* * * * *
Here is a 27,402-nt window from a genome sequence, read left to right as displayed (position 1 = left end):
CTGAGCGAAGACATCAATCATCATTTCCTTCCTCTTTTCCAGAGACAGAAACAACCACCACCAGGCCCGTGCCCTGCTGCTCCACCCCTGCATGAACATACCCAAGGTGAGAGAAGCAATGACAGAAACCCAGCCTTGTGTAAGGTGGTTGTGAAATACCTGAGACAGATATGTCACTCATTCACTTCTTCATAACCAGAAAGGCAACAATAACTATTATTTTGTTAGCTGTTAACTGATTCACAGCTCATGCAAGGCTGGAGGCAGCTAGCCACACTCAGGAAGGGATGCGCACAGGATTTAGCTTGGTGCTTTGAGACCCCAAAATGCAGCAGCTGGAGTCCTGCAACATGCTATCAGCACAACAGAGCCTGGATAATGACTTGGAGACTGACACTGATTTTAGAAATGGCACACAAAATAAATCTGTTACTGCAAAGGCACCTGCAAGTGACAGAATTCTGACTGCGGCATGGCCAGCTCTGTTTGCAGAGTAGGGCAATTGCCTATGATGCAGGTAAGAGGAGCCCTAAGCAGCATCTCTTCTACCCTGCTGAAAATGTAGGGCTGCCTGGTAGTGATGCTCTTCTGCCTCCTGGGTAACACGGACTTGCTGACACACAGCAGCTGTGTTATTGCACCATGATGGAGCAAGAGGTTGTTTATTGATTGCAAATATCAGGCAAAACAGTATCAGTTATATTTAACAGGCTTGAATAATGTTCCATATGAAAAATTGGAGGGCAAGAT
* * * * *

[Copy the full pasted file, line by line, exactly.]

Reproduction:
Here is a 27,402-nt window from a genome sequence, read left to right as displayed (position 1 = left end):
CTGAGCGAAGACATCAATCATCATTTCCTTCCTCTTTTCCAGAGACAGAAACAACCACCACCAGGCCCGTGCCCTGCTGCTCCACCCCTGCATGAACATACCCAAGGTGAGAGAAGCAATGACAGAAACCCAGCCTTGTGTAAGGTGGTTGTGAAATACCTGAGACAGATATGTCACTCATTCACTTCTTCATAACCAGAAAGGCAACAATAACTATTATTTTGTTAGCTGTTAACTGATTCACAGCTCATGCAAGGCTGGAGGCAGCTAGCCACACTCAGGAAGGGATGCGCACAGGATTTAGCTTGGTGCTTTGAGACCCCAAAATGCAGCAGCTGGAGTCCTGCAACATGCTATCAGCACAACAGAGCCTGGATAATGACTTGGAGACTGACACTGATTTTAGAAATGGCACACAAAATAAATCTGTTACTGCAAAGGCACCTGCAAGTGACAGAATTCTGACTGCGGCATGGCCAGCTCTGTTTGCAGAGTAGGGCAATTGCCTATGATGCAGGTAAGAGGAGCCCTAAGCAGCATCTCTTCTACCCTGCTGAAAATGTAGGGCTGCCTGGTAGTGATGCTCTTCTGCCTCCTGGGTAACACGGACTTGCTGACACACAGCAGCTGTGTTATTGCACCATGATGGAGCAAGAGGTTGTTTATTGATTGCAAATATCAGGCAAAACAGTATCAGTTATATTTAACAGGCTTGAATAATGTTCCATATGAAAAATTGGAGGGCAAGAT